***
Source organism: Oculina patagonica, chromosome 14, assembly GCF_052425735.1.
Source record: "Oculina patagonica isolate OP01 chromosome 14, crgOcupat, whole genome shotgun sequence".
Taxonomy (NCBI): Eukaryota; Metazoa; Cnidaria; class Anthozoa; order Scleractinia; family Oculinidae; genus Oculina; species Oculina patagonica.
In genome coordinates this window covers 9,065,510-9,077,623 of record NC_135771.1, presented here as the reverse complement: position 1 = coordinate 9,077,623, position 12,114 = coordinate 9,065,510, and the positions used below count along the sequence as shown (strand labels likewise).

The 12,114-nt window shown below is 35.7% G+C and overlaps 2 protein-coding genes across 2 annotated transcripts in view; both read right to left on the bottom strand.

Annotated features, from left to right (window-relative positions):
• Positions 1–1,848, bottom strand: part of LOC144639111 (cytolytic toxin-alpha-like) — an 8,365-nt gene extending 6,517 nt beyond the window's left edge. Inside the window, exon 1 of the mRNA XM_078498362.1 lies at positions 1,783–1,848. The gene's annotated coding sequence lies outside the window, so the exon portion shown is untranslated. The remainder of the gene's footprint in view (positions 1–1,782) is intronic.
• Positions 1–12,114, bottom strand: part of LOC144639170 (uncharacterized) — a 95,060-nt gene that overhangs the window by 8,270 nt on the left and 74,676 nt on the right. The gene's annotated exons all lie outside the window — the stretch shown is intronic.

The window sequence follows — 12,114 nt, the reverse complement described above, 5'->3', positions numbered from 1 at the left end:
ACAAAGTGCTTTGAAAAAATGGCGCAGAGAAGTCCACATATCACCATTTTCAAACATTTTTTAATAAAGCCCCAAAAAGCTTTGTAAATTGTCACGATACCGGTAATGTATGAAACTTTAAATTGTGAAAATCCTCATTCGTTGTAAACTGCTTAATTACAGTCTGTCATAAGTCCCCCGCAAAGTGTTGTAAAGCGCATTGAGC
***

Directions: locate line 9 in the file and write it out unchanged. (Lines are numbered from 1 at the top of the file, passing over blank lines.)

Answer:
The window sequence follows — 12,114 nt, the reverse complement described above, 5'->3', positions numbered from 1 at the left end: